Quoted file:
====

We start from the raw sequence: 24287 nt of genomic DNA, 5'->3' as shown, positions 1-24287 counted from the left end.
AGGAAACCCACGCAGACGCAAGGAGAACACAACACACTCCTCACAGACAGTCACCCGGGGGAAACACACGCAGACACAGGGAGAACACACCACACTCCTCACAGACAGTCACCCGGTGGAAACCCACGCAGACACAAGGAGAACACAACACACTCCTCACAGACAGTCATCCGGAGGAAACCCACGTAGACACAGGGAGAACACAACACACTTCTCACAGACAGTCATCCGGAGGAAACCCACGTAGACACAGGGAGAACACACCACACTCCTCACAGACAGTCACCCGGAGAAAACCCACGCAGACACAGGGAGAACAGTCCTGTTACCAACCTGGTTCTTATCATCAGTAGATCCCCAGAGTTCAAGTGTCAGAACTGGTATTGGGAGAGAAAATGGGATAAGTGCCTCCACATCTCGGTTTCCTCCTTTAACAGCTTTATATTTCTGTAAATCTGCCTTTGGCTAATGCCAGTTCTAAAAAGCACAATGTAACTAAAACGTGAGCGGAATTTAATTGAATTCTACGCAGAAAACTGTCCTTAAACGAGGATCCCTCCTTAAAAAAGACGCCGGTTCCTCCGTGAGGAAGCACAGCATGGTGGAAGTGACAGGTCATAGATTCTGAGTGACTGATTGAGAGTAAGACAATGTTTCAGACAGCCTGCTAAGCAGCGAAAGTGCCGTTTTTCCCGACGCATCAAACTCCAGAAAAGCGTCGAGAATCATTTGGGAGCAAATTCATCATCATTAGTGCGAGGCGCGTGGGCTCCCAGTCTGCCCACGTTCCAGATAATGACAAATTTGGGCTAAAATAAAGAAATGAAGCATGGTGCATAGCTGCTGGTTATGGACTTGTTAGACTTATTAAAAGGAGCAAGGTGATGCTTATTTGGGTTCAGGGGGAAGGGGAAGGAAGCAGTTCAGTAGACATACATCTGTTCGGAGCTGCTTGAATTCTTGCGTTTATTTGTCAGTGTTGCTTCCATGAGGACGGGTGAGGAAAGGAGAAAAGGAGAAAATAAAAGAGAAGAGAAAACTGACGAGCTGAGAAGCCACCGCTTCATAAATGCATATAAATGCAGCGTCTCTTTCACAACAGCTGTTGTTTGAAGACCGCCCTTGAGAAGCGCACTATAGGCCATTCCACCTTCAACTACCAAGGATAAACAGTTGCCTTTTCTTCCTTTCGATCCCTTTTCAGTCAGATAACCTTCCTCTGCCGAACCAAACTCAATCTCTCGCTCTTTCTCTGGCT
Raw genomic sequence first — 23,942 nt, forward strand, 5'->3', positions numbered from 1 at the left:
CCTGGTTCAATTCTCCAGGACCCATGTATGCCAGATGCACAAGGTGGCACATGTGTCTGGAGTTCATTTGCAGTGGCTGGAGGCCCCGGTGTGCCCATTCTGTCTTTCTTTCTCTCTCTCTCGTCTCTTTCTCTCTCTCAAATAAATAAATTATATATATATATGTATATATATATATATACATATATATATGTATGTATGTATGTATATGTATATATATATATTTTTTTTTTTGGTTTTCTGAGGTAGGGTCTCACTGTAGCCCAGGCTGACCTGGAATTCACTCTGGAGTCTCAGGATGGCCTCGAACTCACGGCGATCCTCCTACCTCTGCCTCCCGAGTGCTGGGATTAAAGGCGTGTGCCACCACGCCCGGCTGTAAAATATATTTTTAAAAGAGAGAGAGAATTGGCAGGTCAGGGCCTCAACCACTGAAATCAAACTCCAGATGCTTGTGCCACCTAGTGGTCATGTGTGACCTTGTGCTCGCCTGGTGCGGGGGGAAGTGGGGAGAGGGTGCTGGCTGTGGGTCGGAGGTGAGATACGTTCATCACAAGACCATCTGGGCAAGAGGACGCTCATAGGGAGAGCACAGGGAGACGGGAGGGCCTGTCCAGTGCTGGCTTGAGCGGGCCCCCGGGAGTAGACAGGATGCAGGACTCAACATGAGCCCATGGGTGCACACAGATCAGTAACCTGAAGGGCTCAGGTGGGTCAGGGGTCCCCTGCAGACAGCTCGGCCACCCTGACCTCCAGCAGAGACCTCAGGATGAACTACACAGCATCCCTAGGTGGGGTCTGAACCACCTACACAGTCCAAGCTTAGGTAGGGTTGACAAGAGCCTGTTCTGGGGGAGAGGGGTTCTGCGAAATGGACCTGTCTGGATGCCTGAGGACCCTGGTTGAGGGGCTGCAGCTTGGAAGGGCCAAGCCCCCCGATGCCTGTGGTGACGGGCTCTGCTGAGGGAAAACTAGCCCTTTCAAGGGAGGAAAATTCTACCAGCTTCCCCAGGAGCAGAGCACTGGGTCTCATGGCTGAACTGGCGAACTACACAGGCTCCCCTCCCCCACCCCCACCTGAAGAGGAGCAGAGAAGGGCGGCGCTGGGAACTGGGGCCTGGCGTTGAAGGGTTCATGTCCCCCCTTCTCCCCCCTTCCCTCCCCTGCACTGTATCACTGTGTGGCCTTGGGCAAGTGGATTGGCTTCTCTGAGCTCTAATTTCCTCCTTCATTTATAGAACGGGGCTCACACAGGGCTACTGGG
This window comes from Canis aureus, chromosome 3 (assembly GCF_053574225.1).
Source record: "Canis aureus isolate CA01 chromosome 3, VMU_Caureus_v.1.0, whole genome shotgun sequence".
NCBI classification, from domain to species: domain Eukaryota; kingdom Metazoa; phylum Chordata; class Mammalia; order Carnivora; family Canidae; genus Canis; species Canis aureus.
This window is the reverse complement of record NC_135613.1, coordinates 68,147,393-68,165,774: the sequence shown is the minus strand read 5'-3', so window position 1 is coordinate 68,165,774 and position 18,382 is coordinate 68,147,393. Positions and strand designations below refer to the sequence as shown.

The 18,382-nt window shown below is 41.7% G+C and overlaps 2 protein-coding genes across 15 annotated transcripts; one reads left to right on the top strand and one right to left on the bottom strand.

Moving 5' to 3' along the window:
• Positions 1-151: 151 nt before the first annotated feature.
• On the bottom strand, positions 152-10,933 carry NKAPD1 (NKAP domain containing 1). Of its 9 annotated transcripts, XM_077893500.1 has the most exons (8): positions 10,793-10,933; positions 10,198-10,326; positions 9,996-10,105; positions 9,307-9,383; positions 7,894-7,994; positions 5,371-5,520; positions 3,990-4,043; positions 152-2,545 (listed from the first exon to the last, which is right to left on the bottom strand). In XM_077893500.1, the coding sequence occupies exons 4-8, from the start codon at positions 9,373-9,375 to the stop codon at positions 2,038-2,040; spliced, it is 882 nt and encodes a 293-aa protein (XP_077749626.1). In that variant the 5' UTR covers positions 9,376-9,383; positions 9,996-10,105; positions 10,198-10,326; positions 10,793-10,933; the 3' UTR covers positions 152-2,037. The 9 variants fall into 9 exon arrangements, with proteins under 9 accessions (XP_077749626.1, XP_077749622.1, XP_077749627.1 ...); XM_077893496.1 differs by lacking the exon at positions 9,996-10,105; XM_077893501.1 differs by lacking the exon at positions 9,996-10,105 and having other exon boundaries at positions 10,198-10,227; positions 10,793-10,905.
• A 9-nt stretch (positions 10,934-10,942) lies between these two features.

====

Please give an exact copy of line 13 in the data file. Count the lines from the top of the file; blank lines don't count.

• A 9-nt stretch (positions 10,934-10,942) lies between these two features.